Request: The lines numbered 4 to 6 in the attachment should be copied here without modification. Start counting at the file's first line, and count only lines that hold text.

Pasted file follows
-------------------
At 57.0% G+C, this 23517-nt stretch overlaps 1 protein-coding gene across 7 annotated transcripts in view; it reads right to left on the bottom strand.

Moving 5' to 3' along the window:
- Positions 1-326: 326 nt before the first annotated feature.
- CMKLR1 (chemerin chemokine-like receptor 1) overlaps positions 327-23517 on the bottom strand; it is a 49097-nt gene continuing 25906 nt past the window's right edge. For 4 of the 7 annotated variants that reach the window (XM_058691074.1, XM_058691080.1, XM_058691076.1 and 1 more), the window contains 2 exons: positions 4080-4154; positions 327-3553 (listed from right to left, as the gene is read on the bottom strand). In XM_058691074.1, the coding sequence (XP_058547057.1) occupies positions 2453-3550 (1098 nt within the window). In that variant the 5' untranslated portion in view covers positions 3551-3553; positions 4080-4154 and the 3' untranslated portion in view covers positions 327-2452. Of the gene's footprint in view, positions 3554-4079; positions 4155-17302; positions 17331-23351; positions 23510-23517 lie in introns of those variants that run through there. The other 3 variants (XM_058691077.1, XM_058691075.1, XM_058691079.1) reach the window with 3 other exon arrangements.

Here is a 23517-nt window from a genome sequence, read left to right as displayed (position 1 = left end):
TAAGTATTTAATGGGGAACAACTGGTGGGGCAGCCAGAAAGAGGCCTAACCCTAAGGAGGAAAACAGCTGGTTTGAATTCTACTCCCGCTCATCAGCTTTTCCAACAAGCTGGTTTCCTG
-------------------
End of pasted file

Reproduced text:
- CMKLR1 (chemerin chemokine-like receptor 1) overlaps positions 327-23517 on the bottom strand; it is a 49097-nt gene continuing 25906 nt past the window's right edge. For 4 of the 7 annotated variants that reach the window (XM_058691074.1, XM_058691080.1, XM_058691076.1 and 1 more), the window contains 2 exons: positions 4080-4154; positions 327-3553 (listed from right to left, as the gene is read on the bottom strand). In XM_058691074.1, the coding sequence (XP_058547057.1) occupies positions 2453-3550 (1098 nt within the window). In that variant the 5' untranslated portion in view covers positions 3551-3553; positions 4080-4154 and the 3' untranslated portion in view covers positions 327-2452. Of the gene's footprint in view, positions 3554-4079; positions 4155-17302; positions 17331-23351; positions 23510-23517 lie in introns of those variants that run through there. The other 3 variants (XM_058691077.1, XM_058691075.1, XM_058691079.1) reach the window with 3 other exon arrangements.

Here is a 23517-nt window from a genome sequence, read left to right as displayed (position 1 = left end):
TAAGTATTTAATGGGGAACAACTGGTGGGGCAGCCAGAAAGAGGCCTAACCCTAAGGAGGAAAACAGCTGGTTTGAATTCTACTCCCGCTCATCAGCTTTTCCAACAAGCTGGTTTCCTG